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Austria: four questions on the surprise resignation of Chancellor Sebastian Kurz, targeted by an investigation for corruption

This corruption scandal cost him his job. Sebastian Kurz announced that he left his duties on Saturday, October 9 to ensure “stability” of the country while refuting “false accusations”, a few days after the opening of an investigation against him for corruption. The Austrians should know the name of their new chancellor on Sunday evening. Franceinfo looks back on the reasons and consequences of his resignation.

1Who is Sebastian Kurz?

Now 35 years old, Sebastian Kurz had become, at the end of 2017, the youngest elected leader on the planet by acceding to the chancellery. He entered the government in 2013, at the age of 27, as Secretary of State. He is a member of the Austrian People’s Party (ÖVP), a conservative party.

In May 2019, a first corruption scandal named “Ibizagate” had shaken up his government. Sebastian Kurz had spectacularly managed to overcome this crisis. In January 2020, he had regained his place as chancellor by forming a coalition with the party of the Greens.

2What is he suspected of?

Sebastian Kurz is believed to have used government funds in the past to secure favorable media coverage. According to the prosecution, between 2016 and 2018, laudatory articles and opinion studies “partially manipulated” would have been published in exchange for the purchase of advertising space by the Department of Finance, managed at the time by the Conservatives.

The former chancellor, nine other suspects and three organizations are under investigation for various offenses related to this case. Searches took place on Wednesday, in particular at the headquarters of Austrian People’s Party and the chancellery.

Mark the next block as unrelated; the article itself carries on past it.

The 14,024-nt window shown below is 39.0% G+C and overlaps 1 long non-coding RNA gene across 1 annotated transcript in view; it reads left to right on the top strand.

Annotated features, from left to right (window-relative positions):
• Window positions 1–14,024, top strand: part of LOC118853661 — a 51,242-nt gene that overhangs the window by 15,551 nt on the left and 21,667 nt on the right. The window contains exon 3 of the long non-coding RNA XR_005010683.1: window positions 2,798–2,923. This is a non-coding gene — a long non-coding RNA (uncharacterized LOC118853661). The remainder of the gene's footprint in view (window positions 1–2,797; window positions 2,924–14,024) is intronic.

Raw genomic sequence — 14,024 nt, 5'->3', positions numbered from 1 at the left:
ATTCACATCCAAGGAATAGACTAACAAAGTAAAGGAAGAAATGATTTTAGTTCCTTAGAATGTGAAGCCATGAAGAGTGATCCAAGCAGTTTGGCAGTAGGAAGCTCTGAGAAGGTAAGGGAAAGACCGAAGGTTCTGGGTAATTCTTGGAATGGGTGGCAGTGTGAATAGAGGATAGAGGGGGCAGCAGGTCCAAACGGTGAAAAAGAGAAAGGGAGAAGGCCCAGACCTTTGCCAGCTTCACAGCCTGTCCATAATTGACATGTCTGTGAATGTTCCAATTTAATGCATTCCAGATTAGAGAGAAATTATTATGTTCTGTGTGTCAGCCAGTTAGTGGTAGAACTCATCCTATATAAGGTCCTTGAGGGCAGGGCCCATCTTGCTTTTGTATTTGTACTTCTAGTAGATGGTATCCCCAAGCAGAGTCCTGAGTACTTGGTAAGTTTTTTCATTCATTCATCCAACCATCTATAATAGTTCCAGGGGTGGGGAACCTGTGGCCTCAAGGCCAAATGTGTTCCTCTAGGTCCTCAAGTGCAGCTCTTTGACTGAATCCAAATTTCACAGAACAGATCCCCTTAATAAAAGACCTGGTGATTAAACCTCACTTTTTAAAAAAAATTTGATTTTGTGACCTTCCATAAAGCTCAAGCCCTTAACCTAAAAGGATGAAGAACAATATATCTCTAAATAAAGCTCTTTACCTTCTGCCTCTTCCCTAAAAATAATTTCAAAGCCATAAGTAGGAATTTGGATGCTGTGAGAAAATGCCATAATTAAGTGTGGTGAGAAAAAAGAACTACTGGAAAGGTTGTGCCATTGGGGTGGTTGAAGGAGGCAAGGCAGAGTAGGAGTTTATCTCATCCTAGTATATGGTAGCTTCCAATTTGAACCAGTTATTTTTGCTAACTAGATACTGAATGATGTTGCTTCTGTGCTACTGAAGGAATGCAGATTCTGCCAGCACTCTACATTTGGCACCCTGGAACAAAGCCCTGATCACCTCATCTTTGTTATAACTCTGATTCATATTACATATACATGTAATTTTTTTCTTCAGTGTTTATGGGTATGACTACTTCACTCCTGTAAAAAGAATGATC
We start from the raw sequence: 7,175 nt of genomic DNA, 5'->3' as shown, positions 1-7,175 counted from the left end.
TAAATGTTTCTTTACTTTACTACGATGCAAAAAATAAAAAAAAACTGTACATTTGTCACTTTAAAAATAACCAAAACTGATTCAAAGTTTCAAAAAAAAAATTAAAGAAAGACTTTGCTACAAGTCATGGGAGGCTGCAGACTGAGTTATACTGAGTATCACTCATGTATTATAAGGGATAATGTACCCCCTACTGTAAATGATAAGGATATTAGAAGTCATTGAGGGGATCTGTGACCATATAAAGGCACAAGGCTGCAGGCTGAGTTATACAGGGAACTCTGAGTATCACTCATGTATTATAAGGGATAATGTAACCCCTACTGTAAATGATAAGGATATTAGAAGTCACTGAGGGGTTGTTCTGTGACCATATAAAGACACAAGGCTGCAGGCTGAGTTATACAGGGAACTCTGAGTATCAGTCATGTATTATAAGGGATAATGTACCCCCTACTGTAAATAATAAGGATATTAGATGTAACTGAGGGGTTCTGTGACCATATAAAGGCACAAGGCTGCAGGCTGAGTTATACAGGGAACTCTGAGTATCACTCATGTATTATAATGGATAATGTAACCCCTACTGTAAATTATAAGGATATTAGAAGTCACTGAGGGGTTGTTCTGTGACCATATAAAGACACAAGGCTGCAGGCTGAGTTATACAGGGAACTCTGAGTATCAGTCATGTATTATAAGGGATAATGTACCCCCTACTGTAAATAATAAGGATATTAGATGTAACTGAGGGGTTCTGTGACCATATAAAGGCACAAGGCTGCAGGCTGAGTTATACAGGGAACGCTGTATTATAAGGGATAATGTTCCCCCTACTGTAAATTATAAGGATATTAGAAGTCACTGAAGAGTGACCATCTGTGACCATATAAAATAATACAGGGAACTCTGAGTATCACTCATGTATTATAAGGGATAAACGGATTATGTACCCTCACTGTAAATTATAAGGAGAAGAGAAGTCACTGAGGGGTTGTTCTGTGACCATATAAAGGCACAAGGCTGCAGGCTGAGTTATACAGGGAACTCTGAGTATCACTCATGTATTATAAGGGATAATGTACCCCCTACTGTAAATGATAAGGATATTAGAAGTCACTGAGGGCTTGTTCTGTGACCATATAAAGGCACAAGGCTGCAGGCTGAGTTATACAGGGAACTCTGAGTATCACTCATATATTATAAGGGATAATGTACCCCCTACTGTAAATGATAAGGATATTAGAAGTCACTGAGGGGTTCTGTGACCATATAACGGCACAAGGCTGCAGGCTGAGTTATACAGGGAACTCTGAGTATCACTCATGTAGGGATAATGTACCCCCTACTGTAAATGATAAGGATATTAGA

The prosecutors’ case is based on a series of telephone messages. Pending the outcome of the investigation, Sebastian Kurz remains at the head of the Conservative Party and will sit in Parliament.

3Why did he quit?

Sebastian Kurz is swept away by the scandal for the second time. “It would be irresponsible to slide into months of chaos or deadlock”, he said on Saturday, in front of the press in Vienna, explaining to withdraw to “stability” of the country while refuting “false accusations”.

“I want to give way to avoid chaos”, he added. Since the announcement Wednesday by the prosecution of the opening of an investigation against him for corruption, Sebastian Kurz was under pressure to withdraw. He had so far refused, denouncing allegations “manufactured”. But he finally preferred to take the lead when he was under the threat, Tuesday, of a new impeachment by Parliament.

The leader of the Greens, Werner Kogler, who govern in coalition with the conservatives, welcomed, on Saturday, “an appropriate decision”. THEThe leader of the environmentalists had judged, the day before, that Sebastian Kurz was “more apt to perform his duties”, following interviews with the leaders of the other parties. Conservatives (ÖVP) must now nominate someone “irreproachable“, he had estimated.

4Who could replace him?

Austria awaits the appointment of its new chancellor on Sunday. All eyes are on Foreign Minister Alexander Schallenberg, a relative of chancellor outgoing.

This 52-year-old diplomat, whose name was proposed on Saturday by Sebastian Kurz to succeed him, met Austrian President Alexander Van der on Sunday Bellen. Before this interview, Alexander Schallenberg evoked “a particularly difficult time and task, complicated for all of us”, welcoming the fact that his party, the ÖVP, “an incredible degree of responsibility towards this country”.

The foreign minister had previously held talks with the vice-chancellor, Werner Kogler. The latter let it be known on Saturday evening that he would support the nomination of Alexander Schallenberg in the Chancellery, in order to keep the Conservative-Green coalition in power. “Above all, I am happy that there is a possibility of opening a new chapter in the work of the coalition government”, he added. The rest of the opposition was less enthusiastic, deploring the continuation of the “Kurz system”.

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